The IEA said it would co-operate closely with the Chinese Government to build up reserves of at least 20 to 30 days?worth of national oil consumption in the initial stages and up to 90 days in the long run.
Meanwhile, oil experts have suggested that the reserves hold a capacity of 30 days?worth of net national oil imports by the end of next year and 70 to 75 days?worth of imports in 2010. Daily imports now stand at 270,000 tons.
The first phase of reserves projects to be located in Aoshan, Zhenhai, Huangdao and Dalian, are expected to be completed by 2010, but they would at most satisfy 10 days?worth of national demand.
"The establishment of strategic oil reserves is a long process,?said Han Wenke, a senior researcher with the NDRC's Energy Research Institute. "It is impossible for the government to come up with a substantial investment in the next three to five years adequate to satisfy 30 or even 90 days?worth of national demand.?
The United States?oil reserves cost more than US$20 billion to establish, Han noted.
However, the guarantee of a 90-day supply is the standard set by the IEA to safeguard the economy from a sudden cut of fresh supplies. Japan's reserves were designed to hold enough oil to satisfy up to 150 days?worth of demand.
Sources with the China International Engineering Consultancy Co said the oil tanks for the first phase oil reserve projects would be more than 10 million cubic metres in volume, but other sources said the capacity would be greater than that.
The Aoshan project, for instance, is designed to cover a land area of 130 to 150 hectares, including a port capable of docking 250,000-dwt (dead weight ton) ships. An investment of 3 billion yuan (US$362.7 million) will be required to build oil tanks with a total volume of 5 million cubic metres by 2007.
Zhenhai is also planning facilities of the same capacity, but details about the Dalian and Huangdao projects were not available.
The government has repeatedly stated since before the US-led war against Iraq that building up the national oil reserves was of strategic importance for China, given the country's increasing dependence on foreign supplies.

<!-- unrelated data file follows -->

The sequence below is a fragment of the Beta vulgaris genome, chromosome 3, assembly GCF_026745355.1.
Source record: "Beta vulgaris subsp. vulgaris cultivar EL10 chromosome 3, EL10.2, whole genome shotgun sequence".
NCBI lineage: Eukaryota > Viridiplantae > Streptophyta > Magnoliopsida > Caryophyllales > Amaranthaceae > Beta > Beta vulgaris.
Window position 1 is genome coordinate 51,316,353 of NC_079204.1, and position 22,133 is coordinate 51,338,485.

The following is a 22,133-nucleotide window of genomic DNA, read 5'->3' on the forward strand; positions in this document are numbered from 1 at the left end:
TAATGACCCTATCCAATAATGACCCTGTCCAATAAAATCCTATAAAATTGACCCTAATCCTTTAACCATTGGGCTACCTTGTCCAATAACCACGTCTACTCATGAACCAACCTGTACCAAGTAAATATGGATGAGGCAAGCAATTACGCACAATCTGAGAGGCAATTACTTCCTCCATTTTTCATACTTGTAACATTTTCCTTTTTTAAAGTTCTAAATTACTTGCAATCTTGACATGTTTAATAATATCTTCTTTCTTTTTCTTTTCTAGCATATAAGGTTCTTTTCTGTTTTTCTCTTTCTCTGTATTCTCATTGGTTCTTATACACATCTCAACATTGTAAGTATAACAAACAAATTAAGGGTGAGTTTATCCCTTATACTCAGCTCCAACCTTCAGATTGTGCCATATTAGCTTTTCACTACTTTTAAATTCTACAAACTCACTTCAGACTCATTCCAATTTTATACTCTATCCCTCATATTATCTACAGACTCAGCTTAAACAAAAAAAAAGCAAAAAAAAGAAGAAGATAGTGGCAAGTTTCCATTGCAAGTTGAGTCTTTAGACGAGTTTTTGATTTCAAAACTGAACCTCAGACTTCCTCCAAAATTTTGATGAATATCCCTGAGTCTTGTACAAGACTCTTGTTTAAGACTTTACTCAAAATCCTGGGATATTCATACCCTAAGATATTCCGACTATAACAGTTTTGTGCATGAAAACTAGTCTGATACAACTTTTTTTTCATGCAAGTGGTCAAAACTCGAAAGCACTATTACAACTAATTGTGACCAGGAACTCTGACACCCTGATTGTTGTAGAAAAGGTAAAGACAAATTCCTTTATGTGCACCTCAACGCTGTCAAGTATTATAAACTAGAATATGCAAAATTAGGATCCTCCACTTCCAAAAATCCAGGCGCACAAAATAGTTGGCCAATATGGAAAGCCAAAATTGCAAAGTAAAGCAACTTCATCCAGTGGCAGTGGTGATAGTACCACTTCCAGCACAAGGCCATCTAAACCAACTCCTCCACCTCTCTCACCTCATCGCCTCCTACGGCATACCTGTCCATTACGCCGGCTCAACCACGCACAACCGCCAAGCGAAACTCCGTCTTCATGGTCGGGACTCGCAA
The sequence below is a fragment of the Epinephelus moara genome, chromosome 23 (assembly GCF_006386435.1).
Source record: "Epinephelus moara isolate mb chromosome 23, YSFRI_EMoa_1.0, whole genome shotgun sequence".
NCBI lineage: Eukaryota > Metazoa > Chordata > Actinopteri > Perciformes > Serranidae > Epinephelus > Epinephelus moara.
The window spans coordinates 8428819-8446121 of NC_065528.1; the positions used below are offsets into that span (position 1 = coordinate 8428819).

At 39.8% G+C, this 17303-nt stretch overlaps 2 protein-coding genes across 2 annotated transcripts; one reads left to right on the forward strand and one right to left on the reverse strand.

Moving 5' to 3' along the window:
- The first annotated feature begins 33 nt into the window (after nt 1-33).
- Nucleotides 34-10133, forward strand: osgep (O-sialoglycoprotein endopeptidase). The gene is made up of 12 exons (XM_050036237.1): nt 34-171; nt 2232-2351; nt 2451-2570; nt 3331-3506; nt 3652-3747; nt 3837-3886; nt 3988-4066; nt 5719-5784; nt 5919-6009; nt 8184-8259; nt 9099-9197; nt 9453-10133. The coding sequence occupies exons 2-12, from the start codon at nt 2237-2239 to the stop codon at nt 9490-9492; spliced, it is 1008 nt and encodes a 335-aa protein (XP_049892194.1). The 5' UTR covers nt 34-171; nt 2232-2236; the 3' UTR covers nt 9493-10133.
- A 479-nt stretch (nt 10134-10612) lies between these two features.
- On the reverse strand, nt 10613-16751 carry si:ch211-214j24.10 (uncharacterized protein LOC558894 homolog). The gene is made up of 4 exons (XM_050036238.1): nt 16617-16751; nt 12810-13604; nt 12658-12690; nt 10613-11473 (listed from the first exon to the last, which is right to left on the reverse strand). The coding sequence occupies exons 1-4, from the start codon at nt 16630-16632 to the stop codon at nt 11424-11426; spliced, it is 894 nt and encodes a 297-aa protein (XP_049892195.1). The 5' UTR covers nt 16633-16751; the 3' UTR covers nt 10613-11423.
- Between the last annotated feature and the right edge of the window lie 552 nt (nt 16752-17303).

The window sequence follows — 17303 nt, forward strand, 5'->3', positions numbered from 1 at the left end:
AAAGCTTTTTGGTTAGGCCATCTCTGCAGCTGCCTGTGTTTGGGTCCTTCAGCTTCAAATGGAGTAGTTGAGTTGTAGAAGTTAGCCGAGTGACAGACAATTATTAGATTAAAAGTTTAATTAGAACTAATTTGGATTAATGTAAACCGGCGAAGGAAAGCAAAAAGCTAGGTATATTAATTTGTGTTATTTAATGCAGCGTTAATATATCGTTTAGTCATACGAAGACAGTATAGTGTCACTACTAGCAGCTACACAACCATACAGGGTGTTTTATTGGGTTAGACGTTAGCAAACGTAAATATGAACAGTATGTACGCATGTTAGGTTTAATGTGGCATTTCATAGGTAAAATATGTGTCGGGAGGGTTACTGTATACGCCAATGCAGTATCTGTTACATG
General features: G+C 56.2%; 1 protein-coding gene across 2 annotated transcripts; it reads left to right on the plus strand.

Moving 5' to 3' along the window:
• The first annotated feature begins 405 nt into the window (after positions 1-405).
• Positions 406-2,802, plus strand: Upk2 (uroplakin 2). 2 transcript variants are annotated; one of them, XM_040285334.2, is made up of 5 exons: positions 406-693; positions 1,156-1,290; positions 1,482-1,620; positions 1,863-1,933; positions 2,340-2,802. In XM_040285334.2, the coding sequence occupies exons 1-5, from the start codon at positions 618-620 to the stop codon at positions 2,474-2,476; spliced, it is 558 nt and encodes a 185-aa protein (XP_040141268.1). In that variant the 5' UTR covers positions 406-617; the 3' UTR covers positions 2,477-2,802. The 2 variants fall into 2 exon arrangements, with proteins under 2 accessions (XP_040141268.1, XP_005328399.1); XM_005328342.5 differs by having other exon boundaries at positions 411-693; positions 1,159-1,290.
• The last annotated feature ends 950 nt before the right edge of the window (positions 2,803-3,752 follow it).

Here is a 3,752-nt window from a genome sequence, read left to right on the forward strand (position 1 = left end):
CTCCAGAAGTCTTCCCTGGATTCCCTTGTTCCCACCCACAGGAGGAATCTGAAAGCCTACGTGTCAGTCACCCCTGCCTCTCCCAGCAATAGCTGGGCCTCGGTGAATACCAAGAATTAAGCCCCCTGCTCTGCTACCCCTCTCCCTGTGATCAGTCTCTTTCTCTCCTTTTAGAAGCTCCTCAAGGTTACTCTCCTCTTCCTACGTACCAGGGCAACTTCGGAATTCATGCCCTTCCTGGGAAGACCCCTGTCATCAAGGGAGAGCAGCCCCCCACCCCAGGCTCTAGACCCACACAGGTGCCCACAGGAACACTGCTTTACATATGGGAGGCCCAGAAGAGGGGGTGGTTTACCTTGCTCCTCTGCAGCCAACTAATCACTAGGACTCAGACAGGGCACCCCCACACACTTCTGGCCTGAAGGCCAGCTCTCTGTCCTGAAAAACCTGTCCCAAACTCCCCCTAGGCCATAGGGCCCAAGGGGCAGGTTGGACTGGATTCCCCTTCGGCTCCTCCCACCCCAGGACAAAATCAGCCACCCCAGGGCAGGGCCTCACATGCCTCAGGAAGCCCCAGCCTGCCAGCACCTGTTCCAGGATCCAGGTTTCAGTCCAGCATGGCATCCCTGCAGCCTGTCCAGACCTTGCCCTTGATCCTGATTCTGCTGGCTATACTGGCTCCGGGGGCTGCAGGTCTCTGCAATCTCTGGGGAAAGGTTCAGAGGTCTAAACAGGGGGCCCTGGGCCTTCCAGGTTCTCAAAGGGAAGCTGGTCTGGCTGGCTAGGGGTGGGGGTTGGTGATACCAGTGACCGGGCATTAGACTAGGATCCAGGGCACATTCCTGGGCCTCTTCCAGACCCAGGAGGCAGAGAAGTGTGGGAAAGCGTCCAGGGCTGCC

China became a net oil importer in 1993. Imports accounted for 7.6 per cent of national supplies in 1995, 33.8 per cent in 2000 and 34 per cent last year when the country consumed 241 million tons of crude oil, of which net imports accounted for 83.6 million tons.
Chen Qingtai, a renowned economist, estimated that China's crude oil demand may reach 290 million tons in 2005, surpassing Japan to become the second largest oil importer in the world after the United States.
In 2020, Chen said, national demand will reach at least 450 million tons, 60 per cent of which will be imported.
Meanwhile, domestic production is unlikely to witness sharp increases, said Feng Fei, a researcher with the State Council Development Research Centre.
Feng projected that national crude oil production would range between 180 and 200 million tons by 2020 then gradually decline from that year.
Oil expert Yang Shangming estimated that domestic production, which has been staggering at around 160 million tons since 1997, would reach 173 million tons in 2005, 177 million tons in 2010 and 184 million tons in 2015.
The IEA also forecast that China's net oil imports would increase from 270,000 tons a day at present to about 1.35 million tons in 2030.
Resources in eastern China will soon be used up, Yang said. There is still some potential in western China and offshore areas, but exploration and production costs are high due to difficult geological conditions.
Clean coal an alternative future energy
Roughly 60 per cent of the country's energy still comes from heavily polluting coal.
The transformation of coal into "oil" via liquidization to produce clean fuels is a mature technology being used in other countries but is still not well applied in China.
The end product is said to be cheaper than similar international oil products, said Sun Yuhan, a researcher with the Shanxin research institute of the China Academy of Sciences, noting that oil experts worldwide expect further hikes in international oil prices over the next 30 years.
Meanwhile, construction has started in Inner Mongolia on China's largest coal liquidization project.
The first phase of the project will require an investment of 28 billion yuan (US$3.39 billion) with an output capacity of 5 million tons of oil products a year. The first production line is expected to go into operation in August 2005 with four more lines to be completed before 2008. Another five production lines of similar capacity will be constructed in the second phase.
Analysts note that China must employ all possible measures, including coal liquidization, the establishment of oil reserves and more acquisitions of foreign oil fields through direct investment, as well as improvements in consumption efficiency, to safeguard the fast growing national economy, as a US$1 hike in international oil prices is costing the country an extra 4.6 billion yuan (US$556.2 million) a year and a 0.043 percentage point of its GDP growth.